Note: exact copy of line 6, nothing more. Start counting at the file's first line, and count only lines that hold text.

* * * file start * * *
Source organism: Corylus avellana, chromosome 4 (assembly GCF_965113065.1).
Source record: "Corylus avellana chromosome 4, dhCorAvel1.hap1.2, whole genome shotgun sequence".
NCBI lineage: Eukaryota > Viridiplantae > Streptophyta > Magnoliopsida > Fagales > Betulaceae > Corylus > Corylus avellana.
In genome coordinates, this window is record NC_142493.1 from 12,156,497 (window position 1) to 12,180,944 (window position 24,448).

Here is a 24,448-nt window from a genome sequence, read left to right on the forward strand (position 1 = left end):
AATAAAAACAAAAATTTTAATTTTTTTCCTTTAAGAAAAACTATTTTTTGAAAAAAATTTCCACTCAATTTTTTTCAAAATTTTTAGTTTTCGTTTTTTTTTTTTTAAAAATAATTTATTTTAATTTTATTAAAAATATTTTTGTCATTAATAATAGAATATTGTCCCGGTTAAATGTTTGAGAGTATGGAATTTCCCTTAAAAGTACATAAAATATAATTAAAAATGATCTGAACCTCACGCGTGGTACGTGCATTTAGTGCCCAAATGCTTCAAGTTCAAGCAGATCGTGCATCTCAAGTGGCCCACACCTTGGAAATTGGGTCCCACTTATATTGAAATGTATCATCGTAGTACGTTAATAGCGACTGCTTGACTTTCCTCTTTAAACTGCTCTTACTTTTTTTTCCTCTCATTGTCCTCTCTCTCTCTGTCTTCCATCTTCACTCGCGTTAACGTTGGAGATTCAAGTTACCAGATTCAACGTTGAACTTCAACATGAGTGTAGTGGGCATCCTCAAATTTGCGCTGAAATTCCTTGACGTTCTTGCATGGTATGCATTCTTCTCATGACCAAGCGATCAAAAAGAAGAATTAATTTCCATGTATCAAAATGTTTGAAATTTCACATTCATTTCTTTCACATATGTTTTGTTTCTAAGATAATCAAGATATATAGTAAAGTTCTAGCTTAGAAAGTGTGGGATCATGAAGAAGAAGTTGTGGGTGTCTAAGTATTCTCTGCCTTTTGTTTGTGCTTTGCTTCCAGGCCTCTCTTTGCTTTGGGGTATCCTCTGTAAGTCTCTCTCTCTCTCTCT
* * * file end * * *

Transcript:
AATAAAAACAAAAATTTTAATTTTTTTCCTTTAAGAAAAACTATTTTTTGAAAAAAATTTCCACTCAATTTTTTTCAAAATTTTTAGTTTTCGTTTTTTTTTTTTTAAAAATAATTTATTTTAATTTTATTAAAAATATTTTTGTCATTAATAATAGAATATTGTCCCGGTTAAATGTTTGAGAGTATGGAATTTCCCTTAAAAGTACATAAAATATAATTAAAAATGATCTGAACCTCACGCGTGGTACGTGCATTTAGTGCCCAAATGCTTCAAGTTCAAGCAGATCGTGCATCTCAAGTGGCCCACACCTTGGAAATTGGGTCCCACTTATATTGAAATGTATCATCGTAGTACGTTAATAGCGACTGCTTGACTTTCCTCTTTAAACTGCTCTTACTTTTTTTTCCTCTCATTGTCCTCTCTCTCTCTGTCTTCCATCTTCACTCGCGTTAACGTTGGAGATTCAAGTTACCAGATTCAACGTTGAACTTCAACATGAGTGTAGTGGGCATCCTCAAATTTGCGCTGAAATTCCTTGACGTTCTTGCATGGTATGCATTCTTCTCATGACCAAGCGATCAAAAAGAAGAATTAATTTCCATGTATCAAAATGTTTGAAATTTCACATTCATTTCTTTCACATATGTTTTGTTTCTAAGATAATCAAGATATATAGTAAAGTTCTAGCTTAGAAAGTGTGGGATCATGAAGAAGAAGTTGTGGGTGTCTAAGTATTCTCTGCCTTTTGTTTGTGCTTTGCTTCCAGGCCTCTCTTTGCTTTGGGGTATCCTCTGTAAGTCTCTCTCTCTCTCTCT